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February 15, 2017 | White paper

How to Ensure You Have an Effective Advisory Board

By Jim McClung

Real-world insights on effective business advisory boards

Given the speed of technological change, regulatory complexities, and the encroachment of international players into markets once dominated by U.S entities, today’s business leaders have limited opportunity to keep current and clearly focus on strategies that will accelerate business value. As a result, an outside advisory board has become a business imperative for many organizations.

But how do you know if an advisory board will be effective? A starting point is with the structure and composition of the board itself. It should be right-sized for the problem at hand; composed of business leaders with deep experience relevant to the current issues; have the ability to be flexible, changing the advisory mix as the business strategy evolves; and it has lead director who manages the process and also works directly with the CEO or president who brought it in. In addition, there needs to be a measurement process related to annual objectives for the advisory board.

Advisory boards deliver value in many ways. Drawing on my experience at the top of multi-billion dollar business, plus the years I’ve served on boards of directors and business advisory boards, I believe there are four levels on which an effective advisory board delivers value:

  • An advisory board can serve as a trusted confident to C-suite executives. Let’s face it: Being at the top is lonely and people at the top have a limited number of confidants in a non-governance capacity that they can turn to when the path forward is unclear.
  • An advisory board brings a multi-faceted perspective to organizational issues that is informed by events, trends, and best practices outside of an organization’s four walls. This “outside-in” approach is by definition impossible to achieve from inside an organization. Here’s an example:
    Not long ago the U.S. dominated in research, development, and innovation. Now it’s possible for an astute individual with a computer in China to analyze trends and leapfrog the innovation cycle. It’s not the competitors you know about that bear watching; it’s the ones you don’t know about. That’s why it is important to have people who have eyes and ears out there—who share their thoughts and their experiences—to make sure you’re on track. An effective advisory board does that.
  • In the fog of an unpredictable environment, an advisory board provides clarity. The complexity of today’s business environment makes it nearly impossible for even the most capable leaders or boards of directors to successfully address the multiple challenges that can stymie business growth, or uncover positive opportunities. Top executives, on an individual basis, need a sounding board.
  • The advisory board has connections that are both deep and broad. These connections can open many doors and extend far beyond the reach of a single organization.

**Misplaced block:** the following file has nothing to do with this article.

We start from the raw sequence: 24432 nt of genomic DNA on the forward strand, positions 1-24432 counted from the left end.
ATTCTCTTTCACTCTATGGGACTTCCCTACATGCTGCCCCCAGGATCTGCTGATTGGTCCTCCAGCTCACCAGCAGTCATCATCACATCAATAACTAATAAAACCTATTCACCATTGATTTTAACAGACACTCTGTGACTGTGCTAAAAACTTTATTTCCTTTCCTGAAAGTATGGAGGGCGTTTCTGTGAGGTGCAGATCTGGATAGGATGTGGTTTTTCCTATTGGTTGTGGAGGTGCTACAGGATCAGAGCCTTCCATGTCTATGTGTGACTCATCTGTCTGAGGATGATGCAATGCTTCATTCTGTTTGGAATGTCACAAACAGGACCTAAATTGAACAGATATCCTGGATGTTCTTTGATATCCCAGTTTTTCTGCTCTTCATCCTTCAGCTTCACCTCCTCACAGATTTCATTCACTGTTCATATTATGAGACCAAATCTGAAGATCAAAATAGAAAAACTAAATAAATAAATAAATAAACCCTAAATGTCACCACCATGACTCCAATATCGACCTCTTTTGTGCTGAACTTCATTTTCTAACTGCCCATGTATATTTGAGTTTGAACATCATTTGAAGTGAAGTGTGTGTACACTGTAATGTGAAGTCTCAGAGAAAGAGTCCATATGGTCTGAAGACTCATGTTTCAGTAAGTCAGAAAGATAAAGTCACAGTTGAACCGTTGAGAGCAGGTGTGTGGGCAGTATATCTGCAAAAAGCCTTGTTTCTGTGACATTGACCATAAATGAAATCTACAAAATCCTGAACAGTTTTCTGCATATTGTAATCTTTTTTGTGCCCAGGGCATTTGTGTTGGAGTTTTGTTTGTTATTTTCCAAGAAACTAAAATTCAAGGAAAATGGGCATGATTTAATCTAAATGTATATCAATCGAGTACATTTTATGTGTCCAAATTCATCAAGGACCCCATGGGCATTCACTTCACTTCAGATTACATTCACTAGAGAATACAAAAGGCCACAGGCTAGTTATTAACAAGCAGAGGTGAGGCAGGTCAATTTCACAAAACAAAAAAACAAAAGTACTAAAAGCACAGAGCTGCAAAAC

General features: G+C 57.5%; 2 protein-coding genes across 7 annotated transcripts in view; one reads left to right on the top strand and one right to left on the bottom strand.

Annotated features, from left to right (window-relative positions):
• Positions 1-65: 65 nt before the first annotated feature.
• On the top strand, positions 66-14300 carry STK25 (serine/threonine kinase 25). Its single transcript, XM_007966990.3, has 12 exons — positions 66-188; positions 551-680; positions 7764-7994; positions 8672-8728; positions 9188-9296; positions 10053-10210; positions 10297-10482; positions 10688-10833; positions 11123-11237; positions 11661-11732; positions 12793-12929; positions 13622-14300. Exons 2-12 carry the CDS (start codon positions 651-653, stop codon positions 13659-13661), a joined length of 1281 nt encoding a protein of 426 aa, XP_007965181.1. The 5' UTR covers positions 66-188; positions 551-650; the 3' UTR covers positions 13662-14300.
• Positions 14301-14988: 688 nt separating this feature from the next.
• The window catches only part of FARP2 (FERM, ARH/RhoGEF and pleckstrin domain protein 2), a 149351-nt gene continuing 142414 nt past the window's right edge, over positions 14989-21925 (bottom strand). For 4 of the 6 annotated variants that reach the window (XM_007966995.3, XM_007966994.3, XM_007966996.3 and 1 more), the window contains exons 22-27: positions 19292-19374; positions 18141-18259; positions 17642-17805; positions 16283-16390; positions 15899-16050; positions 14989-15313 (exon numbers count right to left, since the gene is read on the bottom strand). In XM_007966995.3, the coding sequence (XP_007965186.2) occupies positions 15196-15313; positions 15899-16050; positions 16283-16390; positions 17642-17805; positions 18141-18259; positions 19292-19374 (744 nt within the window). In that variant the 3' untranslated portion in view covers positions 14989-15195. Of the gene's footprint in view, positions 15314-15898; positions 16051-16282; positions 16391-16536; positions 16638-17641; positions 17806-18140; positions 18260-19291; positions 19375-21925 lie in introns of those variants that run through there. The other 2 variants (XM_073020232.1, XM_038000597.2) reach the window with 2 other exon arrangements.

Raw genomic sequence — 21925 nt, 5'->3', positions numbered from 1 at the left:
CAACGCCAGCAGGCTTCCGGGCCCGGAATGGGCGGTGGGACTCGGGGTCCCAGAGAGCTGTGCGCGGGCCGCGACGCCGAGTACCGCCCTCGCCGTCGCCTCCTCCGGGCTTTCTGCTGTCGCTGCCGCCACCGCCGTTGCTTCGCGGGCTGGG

There are other ways that advisory boards bring value—and I’ll discuss those in later posts—but for now let’s examine what can stymie an advisory board’s effectiveness, or even derail it before the process begins:

  • Failure on the business’s part to define its mission, goals and objectives prior to retaining an advisory board. It is critical that goals and objectives be clearly defined prior to seeking outside advice. Although it’s possible objectives may change over the course of the engagement, setting goals for several meetings in advance gives the advisory board a starting point.
  • The business leaders’ inability to define the critical questions they want answered in the next year. If these haven’t been defined, then it’s likely the leadership hasn’t addressed goals and objectives. It’s impossible to build an effective advisory board around the client’s business issues unless these steps have been taken.
  • Selecting the wrong advisory board. The board doesn’t mesh with the organization’s culture, or it brings the wrong skill set to the engagement, or there are issues of personality. Whatever the source of the misfit, selecting the wrong advisory membership can eat up valuable resources and muddy the waters when it comes to finally choosing the right advisory board.
  • Appointing too many advisors at one time. It takes time to cultivate relationships with each board member and management. The best approach is to start with a lower number and bring them along, then add more board members later when appropriate.
  • Giving the advisory board little time to prepare for important meetings. It takes time for both pre- and post-board activity to plan each advisory board meeting, and to plan each current as well as meetings in advance. I’ve even seen a situation where the president of a $170 million organization brought in an advisory board, but didn’t prepare meeting agendas until the last minute. To be effective, an advisory board needs time to formulate worthwhile contributions to meetings and last-minute agendas make this impossible.

Advisory boards can be highly effective and bring tremendous value to organizations, but only if the advisory board is appropriately constituted and only if the businesses that bring them in are prepared to work effectively with them. 

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